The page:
By Dr Serena Oggero, as a result of project Medi@4SEC.
On the dark website Silk Road, seizure by the FBI in 2013, users could find anything from prescription drugs, to the party drug MDMA, to exotic Afghani heroin. The same vast portfolio of products fills the pages of AlphaBay, Dream Market, Silk Road3, Hansa – to name a few of the biggest marketplaces on the Dark Web nowadays. Ordering drugs there is as simple as ordering a product through Amazon or e-Bay. The market size is large and growing – Silk Road 2.0 for instance generated as much as 8$ million in sales per month. But what makes Dark Web marketplaces fearfully interesting is that the boom of drug-commerce startups also branches into more threatening markets: weapons and child pornography exchanges, prostitution services, malware trades, hitman and death-dealing.
The impact of this hidden commerce on the “clear world”, on public security, is not to be underestimated. In July 2016, a shooting rampage in Munich, Germany, killed 10 people and injured 36. According to the president of the Bavarian Office of Criminal Investigation, the gunman purchased the weapon on the Dark Web. More recently, in May 2017, more than 150 countries and 300,000 machines experienced the largest cyberattack to date operated through the malware WannaCry. The cybersecurity company CYR3CON found evidence of hackers discussing the exploit used for WannaCry on Dark Web forums, before the attacks happened. Portions of malware code are also largely sold on marketplaces on the Dark Web, for prices ranging from 15$ up to 20000$.
But what is the Dark Web? And why is it an interesting place for criminal activities? The web, as we commonly know it, is just the first of multiple layers of accessibility of the Internet. The first layer can be accessed through regular search engines, such as Google, and is where social media platforms reside. We call this layer Clear web or Surface web. The second layer, the Deep web, consists of all the data that cannot be accessed by traditional search engines; these data can range from bank transactions to closed WhatsApp groups. A small part of the Deep Web is the Dark web. Here content has been intentionally concealed and users can surf anonymously. In order to reach the Dark Web and to access its content, one needs to install a certain program whose function is similar to that of a web browser, the most common being The Onion Browser (TOR).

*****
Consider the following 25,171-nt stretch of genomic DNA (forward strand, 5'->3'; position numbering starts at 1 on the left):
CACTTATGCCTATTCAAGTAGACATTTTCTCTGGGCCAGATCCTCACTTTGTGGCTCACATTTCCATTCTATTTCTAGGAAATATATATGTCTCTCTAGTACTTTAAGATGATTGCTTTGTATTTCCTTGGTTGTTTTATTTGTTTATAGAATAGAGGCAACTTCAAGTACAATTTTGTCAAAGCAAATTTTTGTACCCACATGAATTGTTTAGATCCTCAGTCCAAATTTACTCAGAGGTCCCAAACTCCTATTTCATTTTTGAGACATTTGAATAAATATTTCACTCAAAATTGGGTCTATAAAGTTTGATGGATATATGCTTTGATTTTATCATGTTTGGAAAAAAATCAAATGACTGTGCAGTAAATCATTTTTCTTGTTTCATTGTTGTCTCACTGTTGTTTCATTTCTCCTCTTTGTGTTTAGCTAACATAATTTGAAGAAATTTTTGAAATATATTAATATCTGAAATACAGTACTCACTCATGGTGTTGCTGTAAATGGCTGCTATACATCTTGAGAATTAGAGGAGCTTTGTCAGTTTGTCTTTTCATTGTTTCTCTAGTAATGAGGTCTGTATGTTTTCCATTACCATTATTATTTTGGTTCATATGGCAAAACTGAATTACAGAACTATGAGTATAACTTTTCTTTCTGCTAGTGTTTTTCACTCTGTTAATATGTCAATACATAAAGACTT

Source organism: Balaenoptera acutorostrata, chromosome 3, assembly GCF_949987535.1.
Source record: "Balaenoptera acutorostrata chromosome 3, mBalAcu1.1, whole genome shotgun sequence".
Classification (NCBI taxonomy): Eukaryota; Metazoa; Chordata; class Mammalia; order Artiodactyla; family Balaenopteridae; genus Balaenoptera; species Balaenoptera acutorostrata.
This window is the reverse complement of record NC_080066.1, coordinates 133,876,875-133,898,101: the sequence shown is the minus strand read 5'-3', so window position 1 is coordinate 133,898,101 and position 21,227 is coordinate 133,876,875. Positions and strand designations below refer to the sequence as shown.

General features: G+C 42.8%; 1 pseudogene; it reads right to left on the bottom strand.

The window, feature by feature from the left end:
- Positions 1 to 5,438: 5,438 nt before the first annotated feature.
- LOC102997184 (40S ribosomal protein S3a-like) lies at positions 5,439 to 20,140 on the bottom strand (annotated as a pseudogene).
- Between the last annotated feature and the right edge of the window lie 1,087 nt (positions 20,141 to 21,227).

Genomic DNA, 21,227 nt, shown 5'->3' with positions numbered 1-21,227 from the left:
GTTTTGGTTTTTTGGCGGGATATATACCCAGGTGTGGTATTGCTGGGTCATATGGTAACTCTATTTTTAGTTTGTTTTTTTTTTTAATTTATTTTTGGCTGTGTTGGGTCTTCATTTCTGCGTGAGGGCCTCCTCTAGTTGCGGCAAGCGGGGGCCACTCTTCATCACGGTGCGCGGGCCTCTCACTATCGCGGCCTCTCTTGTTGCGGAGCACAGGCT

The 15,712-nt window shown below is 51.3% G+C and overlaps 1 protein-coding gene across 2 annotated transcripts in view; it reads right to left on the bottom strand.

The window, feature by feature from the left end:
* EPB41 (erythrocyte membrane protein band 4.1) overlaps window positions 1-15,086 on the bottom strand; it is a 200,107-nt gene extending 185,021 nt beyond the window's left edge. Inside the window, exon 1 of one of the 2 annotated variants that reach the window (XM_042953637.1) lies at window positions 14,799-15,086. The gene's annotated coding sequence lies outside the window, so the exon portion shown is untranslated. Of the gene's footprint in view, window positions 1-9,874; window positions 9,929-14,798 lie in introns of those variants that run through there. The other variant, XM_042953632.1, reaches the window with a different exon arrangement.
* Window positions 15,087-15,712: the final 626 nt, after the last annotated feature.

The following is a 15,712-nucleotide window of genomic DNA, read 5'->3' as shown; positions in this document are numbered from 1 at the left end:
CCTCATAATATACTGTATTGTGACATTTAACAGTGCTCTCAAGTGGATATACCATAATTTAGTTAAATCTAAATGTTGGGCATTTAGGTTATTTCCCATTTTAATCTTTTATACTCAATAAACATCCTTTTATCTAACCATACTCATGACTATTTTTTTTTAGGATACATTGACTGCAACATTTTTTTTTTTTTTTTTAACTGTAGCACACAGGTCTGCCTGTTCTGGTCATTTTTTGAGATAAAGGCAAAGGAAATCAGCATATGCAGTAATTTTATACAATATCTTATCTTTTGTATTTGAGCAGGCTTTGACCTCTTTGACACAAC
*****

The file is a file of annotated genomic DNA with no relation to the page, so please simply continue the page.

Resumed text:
The Dark Web is legally used for several legitimate purposes, for example to avoid identity theft, for marketing tracking, to circumvent censorship, to perform research on topics that might be sensitive in certain countries. Nevertheless, as is the case for many breakthrough technologies, criminal practices have been facilitated alongside legitimate uses. The key-element which makes the Dark Web attractive for high-tech and organised crime is anonymity: identities are hidden via TOR and virtual currencies such as Bitcoin allow anonymous financial transactions.
Several elements make the investigation of crime on the Dark Web challenging: the novelty of the technology, the induced and unprecedented move of several crimes into a relatively new transnational context, the technical challenges posed by the technology itself, which is not easily accessible for research as open data sources are. The change and exponential growth of the crime specifically on market places poses a formidable challenge for the foreseeable future, since Dark Web sites proliferate at a rate far greater than law enforcement has been able to intervene.
Policing crime on the Dark Web raises a number of additional issues. Traditional approaches bring limited success in a cybercrime community that can develop countermeasures fast. “One size-fits-all” approaches against crime on the Dark Web hold little promise, since there are a wide variety of crimes occurring. “Total-block” strategies, meaning strategies based on shuttering down all anonymous networks, are impossible. The challenge is to find a balance between individual freedoms, such as freedom of speech, and the need to fight crime.
The main condition for success for policing crime on the Dark Web is to keep up with the pace of innovation governing the Dark Web technologies. A transnational effort of law enforcement agencies and focus on advanced, flexible and quickly adaptable innovations are needs-to-have. Awareness and understanding of how the Dark Web facilitates criminal processes and the economy are also essential perquisites.
Today’s issues, opportunities and needs for innovation for policing the Dark Web will be specifically explored in our forthcoming workshop. Places at this event are limited and interested parties must complete an application by Tuesday 13th June. Further information about the event can be found on the workshop’s page.